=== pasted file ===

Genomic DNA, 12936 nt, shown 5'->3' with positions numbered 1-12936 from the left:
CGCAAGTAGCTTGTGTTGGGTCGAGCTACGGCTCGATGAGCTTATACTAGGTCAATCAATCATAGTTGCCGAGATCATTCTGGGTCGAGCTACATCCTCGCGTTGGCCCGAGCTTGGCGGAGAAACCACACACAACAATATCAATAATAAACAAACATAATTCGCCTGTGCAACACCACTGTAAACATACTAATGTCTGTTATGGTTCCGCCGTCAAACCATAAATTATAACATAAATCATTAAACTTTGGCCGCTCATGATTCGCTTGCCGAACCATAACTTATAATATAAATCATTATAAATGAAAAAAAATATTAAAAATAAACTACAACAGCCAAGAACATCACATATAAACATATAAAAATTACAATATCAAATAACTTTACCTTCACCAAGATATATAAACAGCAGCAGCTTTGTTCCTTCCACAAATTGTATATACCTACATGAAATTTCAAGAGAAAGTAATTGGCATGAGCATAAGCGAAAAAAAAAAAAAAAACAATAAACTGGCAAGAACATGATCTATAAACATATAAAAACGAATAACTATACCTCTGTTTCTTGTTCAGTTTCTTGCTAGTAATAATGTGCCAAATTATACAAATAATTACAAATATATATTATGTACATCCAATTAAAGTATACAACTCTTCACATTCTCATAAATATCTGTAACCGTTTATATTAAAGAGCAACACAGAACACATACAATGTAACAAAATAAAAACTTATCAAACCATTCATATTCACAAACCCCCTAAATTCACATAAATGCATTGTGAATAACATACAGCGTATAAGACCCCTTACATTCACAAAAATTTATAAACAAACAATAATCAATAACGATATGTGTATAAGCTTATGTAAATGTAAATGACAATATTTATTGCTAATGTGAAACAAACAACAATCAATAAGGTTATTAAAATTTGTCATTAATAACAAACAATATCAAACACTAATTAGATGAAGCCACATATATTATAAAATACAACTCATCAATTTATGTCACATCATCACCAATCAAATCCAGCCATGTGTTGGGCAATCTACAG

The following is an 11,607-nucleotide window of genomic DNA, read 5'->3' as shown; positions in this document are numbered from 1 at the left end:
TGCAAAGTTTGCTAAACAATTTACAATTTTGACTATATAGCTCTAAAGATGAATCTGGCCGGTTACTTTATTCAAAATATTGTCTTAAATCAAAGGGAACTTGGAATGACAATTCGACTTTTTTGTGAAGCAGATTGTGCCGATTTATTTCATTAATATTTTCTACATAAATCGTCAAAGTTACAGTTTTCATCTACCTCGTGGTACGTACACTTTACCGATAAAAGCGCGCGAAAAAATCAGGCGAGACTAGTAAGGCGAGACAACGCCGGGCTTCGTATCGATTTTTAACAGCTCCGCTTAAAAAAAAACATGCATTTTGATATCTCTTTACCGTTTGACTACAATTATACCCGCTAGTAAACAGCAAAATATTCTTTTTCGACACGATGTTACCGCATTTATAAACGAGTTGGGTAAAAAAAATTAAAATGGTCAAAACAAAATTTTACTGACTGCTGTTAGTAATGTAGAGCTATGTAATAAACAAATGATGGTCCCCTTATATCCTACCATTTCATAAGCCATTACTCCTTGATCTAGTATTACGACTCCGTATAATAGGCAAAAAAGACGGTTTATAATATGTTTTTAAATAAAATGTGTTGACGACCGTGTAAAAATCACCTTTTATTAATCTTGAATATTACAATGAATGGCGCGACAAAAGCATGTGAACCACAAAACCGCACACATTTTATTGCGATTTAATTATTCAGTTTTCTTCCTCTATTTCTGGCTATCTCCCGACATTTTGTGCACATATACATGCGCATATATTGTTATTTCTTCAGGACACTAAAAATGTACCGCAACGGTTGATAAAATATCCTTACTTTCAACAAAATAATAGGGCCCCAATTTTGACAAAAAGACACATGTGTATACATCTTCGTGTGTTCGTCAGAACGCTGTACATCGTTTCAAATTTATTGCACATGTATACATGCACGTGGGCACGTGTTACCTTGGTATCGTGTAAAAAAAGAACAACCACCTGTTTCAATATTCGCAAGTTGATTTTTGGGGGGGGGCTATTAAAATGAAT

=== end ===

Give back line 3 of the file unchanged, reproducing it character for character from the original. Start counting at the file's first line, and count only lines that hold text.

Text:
The following is an 11,607-nucleotide window of genomic DNA, read 5'->3' as shown; positions in this document are numbered from 1 at the left end: